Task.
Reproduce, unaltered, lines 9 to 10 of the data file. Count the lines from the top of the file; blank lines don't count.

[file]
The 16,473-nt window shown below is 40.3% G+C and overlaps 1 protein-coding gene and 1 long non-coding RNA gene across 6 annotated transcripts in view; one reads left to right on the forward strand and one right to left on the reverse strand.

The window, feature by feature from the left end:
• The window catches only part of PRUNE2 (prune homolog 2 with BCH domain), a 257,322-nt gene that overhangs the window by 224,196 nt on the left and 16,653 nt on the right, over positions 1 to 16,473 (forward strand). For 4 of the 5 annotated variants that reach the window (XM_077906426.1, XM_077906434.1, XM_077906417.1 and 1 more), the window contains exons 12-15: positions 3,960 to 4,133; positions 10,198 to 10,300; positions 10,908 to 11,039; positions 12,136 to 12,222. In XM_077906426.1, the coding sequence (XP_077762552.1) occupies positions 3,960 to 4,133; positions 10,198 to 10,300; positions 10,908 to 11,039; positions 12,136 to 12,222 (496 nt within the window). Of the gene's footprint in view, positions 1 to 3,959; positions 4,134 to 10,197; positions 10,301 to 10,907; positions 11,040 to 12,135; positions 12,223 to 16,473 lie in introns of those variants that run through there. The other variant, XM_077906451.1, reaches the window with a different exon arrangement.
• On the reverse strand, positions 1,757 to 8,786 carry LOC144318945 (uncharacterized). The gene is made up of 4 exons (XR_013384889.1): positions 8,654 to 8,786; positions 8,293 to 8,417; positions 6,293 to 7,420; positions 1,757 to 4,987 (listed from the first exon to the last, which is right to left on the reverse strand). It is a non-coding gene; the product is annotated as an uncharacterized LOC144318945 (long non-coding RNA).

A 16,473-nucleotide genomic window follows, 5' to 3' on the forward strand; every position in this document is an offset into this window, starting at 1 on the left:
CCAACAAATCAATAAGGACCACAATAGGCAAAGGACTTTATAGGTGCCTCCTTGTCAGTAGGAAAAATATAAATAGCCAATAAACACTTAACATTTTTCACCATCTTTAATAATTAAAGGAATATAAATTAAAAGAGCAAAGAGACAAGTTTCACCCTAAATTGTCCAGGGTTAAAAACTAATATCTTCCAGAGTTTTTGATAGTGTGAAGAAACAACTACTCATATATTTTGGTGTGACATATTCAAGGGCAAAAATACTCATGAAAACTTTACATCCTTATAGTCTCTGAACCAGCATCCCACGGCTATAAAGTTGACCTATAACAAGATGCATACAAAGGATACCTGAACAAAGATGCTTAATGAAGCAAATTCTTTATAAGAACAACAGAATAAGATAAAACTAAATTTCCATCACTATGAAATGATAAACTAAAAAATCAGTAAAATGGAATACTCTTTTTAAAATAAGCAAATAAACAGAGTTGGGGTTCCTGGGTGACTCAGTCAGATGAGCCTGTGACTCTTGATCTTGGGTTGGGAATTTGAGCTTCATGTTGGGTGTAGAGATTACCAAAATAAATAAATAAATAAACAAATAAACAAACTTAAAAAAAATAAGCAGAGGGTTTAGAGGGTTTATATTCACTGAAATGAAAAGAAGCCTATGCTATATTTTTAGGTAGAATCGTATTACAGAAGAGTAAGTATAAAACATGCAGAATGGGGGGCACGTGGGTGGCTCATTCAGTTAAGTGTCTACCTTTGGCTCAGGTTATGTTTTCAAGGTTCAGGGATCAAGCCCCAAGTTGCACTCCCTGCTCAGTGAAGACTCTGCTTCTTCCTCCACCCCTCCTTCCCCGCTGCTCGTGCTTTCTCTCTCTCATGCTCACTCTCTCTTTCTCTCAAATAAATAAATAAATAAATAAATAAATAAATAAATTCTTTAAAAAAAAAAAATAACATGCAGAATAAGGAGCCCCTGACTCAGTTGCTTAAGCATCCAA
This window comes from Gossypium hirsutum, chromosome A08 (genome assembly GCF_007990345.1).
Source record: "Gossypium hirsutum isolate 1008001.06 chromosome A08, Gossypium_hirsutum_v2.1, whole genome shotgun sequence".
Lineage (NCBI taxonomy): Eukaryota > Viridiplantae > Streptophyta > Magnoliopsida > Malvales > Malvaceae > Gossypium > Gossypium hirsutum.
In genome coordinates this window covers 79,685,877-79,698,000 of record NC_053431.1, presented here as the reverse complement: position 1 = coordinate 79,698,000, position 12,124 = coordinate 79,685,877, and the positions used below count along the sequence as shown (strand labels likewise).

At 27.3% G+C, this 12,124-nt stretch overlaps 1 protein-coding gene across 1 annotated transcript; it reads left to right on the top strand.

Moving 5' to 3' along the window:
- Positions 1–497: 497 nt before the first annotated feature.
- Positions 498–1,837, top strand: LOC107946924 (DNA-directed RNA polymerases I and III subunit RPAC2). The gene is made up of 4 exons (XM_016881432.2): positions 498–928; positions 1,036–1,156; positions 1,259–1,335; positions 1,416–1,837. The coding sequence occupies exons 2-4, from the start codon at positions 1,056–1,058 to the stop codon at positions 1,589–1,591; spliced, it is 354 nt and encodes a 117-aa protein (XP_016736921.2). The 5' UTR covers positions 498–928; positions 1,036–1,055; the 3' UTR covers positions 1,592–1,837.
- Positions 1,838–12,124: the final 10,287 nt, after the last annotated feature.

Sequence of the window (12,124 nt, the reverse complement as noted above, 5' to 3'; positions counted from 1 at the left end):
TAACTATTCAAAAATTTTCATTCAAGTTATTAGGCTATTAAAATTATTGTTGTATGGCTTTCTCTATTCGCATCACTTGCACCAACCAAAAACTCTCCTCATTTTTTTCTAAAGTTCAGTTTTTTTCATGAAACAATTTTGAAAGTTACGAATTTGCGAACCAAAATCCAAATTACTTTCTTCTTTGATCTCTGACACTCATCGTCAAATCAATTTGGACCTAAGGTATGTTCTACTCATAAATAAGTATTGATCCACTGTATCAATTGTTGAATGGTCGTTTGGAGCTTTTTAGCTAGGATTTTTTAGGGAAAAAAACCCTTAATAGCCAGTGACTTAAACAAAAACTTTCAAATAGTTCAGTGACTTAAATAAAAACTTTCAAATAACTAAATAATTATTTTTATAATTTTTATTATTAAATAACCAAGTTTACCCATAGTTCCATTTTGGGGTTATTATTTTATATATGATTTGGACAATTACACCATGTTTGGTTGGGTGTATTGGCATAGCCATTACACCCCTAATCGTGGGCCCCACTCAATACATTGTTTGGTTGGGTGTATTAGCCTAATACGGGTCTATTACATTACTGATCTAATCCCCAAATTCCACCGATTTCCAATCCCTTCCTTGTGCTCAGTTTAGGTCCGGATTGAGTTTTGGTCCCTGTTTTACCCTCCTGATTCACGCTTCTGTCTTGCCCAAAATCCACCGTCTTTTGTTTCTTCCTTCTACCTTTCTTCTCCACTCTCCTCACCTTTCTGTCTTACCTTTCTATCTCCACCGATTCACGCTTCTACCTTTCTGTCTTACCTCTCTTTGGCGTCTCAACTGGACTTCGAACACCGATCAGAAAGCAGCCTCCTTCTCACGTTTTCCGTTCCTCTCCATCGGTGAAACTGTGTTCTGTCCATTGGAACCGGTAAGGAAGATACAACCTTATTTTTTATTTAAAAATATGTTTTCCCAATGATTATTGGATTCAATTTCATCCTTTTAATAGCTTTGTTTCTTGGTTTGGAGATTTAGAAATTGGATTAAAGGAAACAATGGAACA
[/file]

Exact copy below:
Lineage (NCBI taxonomy): Eukaryota > Viridiplantae > Streptophyta > Magnoliopsida > Malvales > Malvaceae > Gossypium > Gossypium hirsutum.
In genome coordinates this window covers 79,685,877-79,698,000 of record NC_053431.1, presented here as the reverse complement: position 1 = coordinate 79,698,000, position 12,124 = coordinate 79,685,877, and the positions used below count along the sequence as shown (strand labels likewise).